WATSONVILLE—The art of Juan R. Fuentes, a Watsonville High graduate, is the feature of the latest Pajaro Valley Arts exhibit, “Resilience: Works of Strength and Dignity 2023.”
The body of over 50 works in woodcut, linocut, linocut/screenprint and screenprint—plus more than two dozen posters—spans Fuentes’ work from the 1970s to the present.
“I feel so honored to have the opportunity to exhibit such a large body of work for the community of Watsonville,” Fuentes said. “Having grown up here, it was my personal contacts from Watsonville High School that propelled me to attend San Francisco State University in 1969 as part of a new wave of students of color admitted through the Educational Opportunity Program.”
Fuentes said exposure to the struggles for Ethnic Studies programs at San Francisco State along with the anti-Vietnam War movement, and the Chicano and United Farm Worker Movements, “solidified my commitment to social and cultural activism in the fight for equality and social justice, which my work continues to address.”
“It was just down the street from here (the Porter Building) where I had my first job at the Western Auto Parts store on Main Street while I was a student in high school,” Fuentes said. “There, I learned to change tires on cars and I also did most of the new bicycle assembly. It was the last time that I had entered another agricultural field to harvest anything.”
Valéria Miranda, executive director at PV Arts, said Fuentes is an enormously important local figure in the Bay Area community because of his connection with Galleria de la Raza in San Francisco, among other Latino-focused organizations.
“You can tell when you look at the images that there is so much content that relates to our area, especially farmworkers and various political movements supporting farmworkers, like the Braceros,” Miranda said. “These are such important pieces of art.”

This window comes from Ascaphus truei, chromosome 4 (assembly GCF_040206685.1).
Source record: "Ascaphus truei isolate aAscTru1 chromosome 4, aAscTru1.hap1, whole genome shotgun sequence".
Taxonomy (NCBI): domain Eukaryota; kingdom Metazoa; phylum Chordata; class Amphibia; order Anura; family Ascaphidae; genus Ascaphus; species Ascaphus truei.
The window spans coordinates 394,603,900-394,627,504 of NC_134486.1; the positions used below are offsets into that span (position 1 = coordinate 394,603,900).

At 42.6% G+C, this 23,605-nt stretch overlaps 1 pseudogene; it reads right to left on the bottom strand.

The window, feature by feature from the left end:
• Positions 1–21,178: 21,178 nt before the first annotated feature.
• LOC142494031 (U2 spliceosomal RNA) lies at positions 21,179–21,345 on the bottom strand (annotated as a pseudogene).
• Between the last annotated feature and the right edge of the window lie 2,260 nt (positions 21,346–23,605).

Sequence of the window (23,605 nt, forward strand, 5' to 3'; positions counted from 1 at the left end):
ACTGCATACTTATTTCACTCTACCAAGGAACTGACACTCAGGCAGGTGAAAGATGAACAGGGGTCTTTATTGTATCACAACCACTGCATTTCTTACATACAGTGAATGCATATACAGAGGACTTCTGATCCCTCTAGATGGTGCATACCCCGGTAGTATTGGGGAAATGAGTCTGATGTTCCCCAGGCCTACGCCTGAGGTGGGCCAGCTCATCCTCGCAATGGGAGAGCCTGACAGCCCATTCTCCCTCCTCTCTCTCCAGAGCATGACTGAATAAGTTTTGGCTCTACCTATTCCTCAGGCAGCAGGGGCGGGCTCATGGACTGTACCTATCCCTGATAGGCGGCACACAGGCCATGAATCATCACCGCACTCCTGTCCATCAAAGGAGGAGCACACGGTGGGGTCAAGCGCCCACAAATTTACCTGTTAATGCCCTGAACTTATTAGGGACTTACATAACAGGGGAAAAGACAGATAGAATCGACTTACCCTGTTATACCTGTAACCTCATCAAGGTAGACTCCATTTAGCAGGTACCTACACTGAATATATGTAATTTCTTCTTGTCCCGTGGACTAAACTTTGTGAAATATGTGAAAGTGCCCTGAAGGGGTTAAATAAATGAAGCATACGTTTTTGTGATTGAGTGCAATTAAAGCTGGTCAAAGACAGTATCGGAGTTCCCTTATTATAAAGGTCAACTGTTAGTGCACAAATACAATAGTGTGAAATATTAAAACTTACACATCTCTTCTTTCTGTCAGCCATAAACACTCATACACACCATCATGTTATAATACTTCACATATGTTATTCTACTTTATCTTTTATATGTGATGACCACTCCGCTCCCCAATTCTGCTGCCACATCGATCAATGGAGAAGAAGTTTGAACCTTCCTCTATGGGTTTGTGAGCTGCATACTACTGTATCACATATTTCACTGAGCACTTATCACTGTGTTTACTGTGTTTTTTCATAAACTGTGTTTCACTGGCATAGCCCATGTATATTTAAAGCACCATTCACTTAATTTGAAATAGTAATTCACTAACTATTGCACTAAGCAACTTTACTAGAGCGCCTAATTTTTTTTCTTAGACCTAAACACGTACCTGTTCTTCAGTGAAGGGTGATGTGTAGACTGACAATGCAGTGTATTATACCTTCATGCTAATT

It was at SF State that Fuentes took his first screen-printing class with artist/professor Rupert Garcia.
“I liked his political approach to image making, the use of bold colors and flat shapes also used by other international artists like Rene Mederos of Cuba, who also approached their work in this manner, and became my mentors,” he said.
Miranda said the exhibit stems from a suggestion from Consuelo Alba, co-founder and director of the Watsonville Film Festival. The current 11th annual festival features a film about Fuentes. “Strawberry Picker” is a short documentary about Fuentes and features his collaboration with Kathleen Crocetti and the work they’ve done on Watsonville Brillante, the massive mosaic murals sprawled across the parking structure on Rodriguez Street.
“My poster work is connected to the now historical Chicano Poster Movement,” Fuentes said. “In 2020, the Smithsonian American Art Museum, Washington D.C. included my posters in the exhibition titled ‘Printing the Revolution, The Rise and Impact of Chicano Graphics, 1965 to the present.’ The exhibition has been traveling the country for a few years.”
In the 1990s, Fuentes transitioned from screen-printing to relief printmaking. While teaching inmates at the San Bruno County Jail how to cut images onto linoleum, he became “totally absorbed with the process.”
Miranda said the show is a first such showing of the body of posters created by Fuentes that include movements in Nicaragua, El Salvador, South Africa, Mexico, Palestine and more.
Showings and screenings
• An opening reception for the exhibit will be on Sunday from 1-3pm at the Pajaro Valley Arts Porter Building, 280 Main St.
• An Art Walk headed up by Fuentes from the Porter Building to Watsonville Brillante at the Civic Plaza Parking structure (two blocks away) will run from 1:30-2:30pm.
• “Strawberry Picker,” as part of the Watsonville Film Festival, will show at the Mello Center, 250 East Beach St. at 7pm with the doors opening at 6:30pm.
• For information, visit pvarts.org.